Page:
How to Study for US History

Instructor: Kimberly Elliott

Kimberly teaches college humanities and has a master's degree in humanities.

Studying history involves a lot of memorization of names, dates and events. Read on to gain valuable insight into making your studying more successful.

Setting Up a Successful Study Plan

Having a practical plan for studying U.S. History can make a measurable difference on your next test or exam. Whether you choose a step-by-step plan, as outlined below, or pick out a couple of steps that meet your study needs, you'll find establishing some sort of methodology can help you develop a more effective study plan.

1. Survey

Going through your history textbook, look at chapter titles and section headings. Review pictures, maps, charts, and graphs. Read through any review questions provided in the text. This process allows you to get an overview of the chapter and its main points, and you will start to form your own questions about the material.

2. Question

Now that you have surveyed the chapter, you should formulate questions based on the section headings. Try to come up with questions beginning with who, what, when, where, why, and how. Write these questions down as you go, leaving space for your answers. Some example questions might include:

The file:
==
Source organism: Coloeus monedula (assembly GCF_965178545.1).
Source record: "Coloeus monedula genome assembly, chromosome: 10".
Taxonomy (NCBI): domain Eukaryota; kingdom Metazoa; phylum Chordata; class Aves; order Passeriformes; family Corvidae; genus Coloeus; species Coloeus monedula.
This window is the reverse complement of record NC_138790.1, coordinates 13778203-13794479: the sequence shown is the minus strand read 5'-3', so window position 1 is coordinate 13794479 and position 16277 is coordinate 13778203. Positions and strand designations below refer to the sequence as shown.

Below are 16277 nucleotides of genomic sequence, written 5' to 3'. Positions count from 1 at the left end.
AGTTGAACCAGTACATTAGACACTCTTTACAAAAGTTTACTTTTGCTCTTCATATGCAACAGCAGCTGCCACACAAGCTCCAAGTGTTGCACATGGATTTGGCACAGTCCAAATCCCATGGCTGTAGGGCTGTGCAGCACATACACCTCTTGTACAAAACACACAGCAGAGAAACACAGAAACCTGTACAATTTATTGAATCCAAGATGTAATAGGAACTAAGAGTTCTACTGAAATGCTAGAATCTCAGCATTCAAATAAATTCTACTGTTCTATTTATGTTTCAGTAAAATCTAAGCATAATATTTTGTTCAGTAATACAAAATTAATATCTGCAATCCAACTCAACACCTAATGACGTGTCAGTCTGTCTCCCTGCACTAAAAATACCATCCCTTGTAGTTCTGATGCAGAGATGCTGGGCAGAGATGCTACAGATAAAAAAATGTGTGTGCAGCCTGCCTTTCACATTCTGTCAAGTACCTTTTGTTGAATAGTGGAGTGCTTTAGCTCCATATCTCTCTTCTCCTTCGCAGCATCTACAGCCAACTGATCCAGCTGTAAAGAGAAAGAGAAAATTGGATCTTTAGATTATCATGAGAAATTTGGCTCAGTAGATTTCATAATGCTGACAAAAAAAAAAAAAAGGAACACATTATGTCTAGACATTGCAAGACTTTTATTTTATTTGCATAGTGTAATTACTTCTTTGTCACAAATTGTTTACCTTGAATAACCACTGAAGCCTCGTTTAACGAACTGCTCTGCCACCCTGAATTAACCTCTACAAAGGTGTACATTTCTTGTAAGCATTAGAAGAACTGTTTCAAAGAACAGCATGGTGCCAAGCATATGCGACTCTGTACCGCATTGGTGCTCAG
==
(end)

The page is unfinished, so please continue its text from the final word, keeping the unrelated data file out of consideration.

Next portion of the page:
• Who was instrumental in this event?
  • What important events happened during this time period?
  • When did the event or movement start and end?
  • Where was this movement most experienced?
  • Why did the event occur?
  • How has this movement affected us today?

Alternatively (or in addition to formulating your own questions), you can use the U.S. History I and U.S. History II exams to identify the areas that require a little more study time.

3. Read

Taking one section at a time, read the text carefully, keeping your questions in mind. As you find answers to your questions, jot them down, taking care with names and dates for accuracy.

While going over your textbook, search for lessons within the following courses to find supplementary materials that can make study time more fun and a whole lot easier. The short video and text lessons emphasize the important facts you need to learn in such a way that make them memorable. And if you get stuck, you can always ask an instructor for help.

4. Recite

After each section, close the book, cover your notes, and go over your questions or take one of the U.S. History exams on Find out what you've absorbed and what you still need to study. Once you are able to answer all the questions, repeat the question, read, and recite steps for each subsequent section of the chapter.

Helpful tip: Each question answered incorrectly from the U.S. History exams on links you back to the lesson where you can review the correct answer.

5. Review

Once you feel comfortable in your knowledge of the U.S. History topics you've studied, print off the worksheets available from the U.S. History lessons you need and quiz yourself periodically up until test time to make sure the information sticks with you. This gives you a great offline tool to use to make sure you're on your game when you walk in to class.

More Options

For students desiring supplementary assistance aligned specifically to their course, offers several courses that align with several US history textbooks, including:

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